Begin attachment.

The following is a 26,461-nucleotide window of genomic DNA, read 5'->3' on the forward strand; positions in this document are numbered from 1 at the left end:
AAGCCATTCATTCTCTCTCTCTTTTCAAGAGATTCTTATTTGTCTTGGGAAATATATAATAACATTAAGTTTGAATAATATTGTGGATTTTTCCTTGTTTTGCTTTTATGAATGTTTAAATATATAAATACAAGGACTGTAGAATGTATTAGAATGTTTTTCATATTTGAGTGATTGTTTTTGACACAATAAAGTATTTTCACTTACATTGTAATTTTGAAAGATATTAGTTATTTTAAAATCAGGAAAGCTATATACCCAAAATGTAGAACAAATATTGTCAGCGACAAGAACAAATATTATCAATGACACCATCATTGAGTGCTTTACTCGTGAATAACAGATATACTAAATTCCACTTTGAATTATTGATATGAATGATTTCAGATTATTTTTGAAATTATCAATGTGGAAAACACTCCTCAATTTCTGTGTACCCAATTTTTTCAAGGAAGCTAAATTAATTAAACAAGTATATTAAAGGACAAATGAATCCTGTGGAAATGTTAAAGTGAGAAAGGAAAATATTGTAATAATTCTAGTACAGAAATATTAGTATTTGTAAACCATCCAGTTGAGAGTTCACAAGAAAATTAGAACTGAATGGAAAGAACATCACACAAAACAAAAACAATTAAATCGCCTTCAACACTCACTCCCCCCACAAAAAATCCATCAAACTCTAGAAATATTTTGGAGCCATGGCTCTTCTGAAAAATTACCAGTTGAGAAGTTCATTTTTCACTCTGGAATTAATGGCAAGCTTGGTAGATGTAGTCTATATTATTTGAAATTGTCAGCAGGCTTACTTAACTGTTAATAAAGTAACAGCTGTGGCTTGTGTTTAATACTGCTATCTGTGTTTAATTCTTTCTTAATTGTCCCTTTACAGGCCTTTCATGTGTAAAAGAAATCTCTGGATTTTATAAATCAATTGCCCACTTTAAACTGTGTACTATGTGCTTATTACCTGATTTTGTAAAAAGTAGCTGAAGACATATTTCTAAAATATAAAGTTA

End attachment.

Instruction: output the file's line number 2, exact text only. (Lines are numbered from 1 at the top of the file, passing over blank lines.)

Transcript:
AAGCCATTCATTCTCTCTCTCTTTTCAAGAGATTCTTATTTGTCTTGGGAAATATATAATAACATTAAGTTTGAATAATATTGTGGATTTTTCCTTGTTTTGCTTTTATGAATGTTTAAATATATAAATACAAGGACTGTAGAATGTATTAGAATGTTTTTCATATTTGAGTGATTGTTTTTGACACAATAAAGTATTTTCACTTACATTGTAATTTTGAAAGATATTAGTTATTTTAAAATCAGGAAAGCTATATACCCAAAATGTAGAACAAATATTGTCAGCGACAAGAACAAATATTATCAATGACACCATCATTGAGTGCTTTACTCGTGAATAACAGATATACTAAATTCCACTTTGAATTATTGATATGAATGATTTCAGATTATTTTTGAAATTATCAATGTGGAAAACACTCCTCAATTTCTGTGTACCCAATTTTTTCAAGGAAGCTAAATTAATTAAACAAGTATATTAAAGGACAAATGAATCCTGTGGAAATGTTAAAGTGAGAAAGGAAAATATTGTAATAATTCTAGTACAGAAATATTAGTATTTGTAAACCATCCAGTTGAGAGTTCACAAGAAAATTAGAACTGAATGGAAAGAACATCACACAAAACAAAAACAATTAAATCGCCTTCAACACTCACTCCCCCCACAAAAAATCCATCAAACTCTAGAAATATTTTGGAGCCATGGCTCTTCTGAAAAATTACCAGTTGAGAAGTTCATTTTTCACTCTGGAATTAATGGCAAGCTTGGTAGATGTAGTCTATATTATTTGAAATTGTCAGCAGGCTTACTTAACTGTTAATAAAGTAACAGCTGTGGCTTGTGTTTAATACTGCTATCTGTGTTTAATTCTTTCTTAATTGTCCCTTTACAGGCCTTTCATGTGTAAAAGAAATCTCTGGATTTTATAAATCAATTGCCCACTTTAAACTGTGTACTATGTGCTTATTACCTGATTTTGTAAAAAGTAGCTGAAGACATATTTCTAAAATATAAAGTTA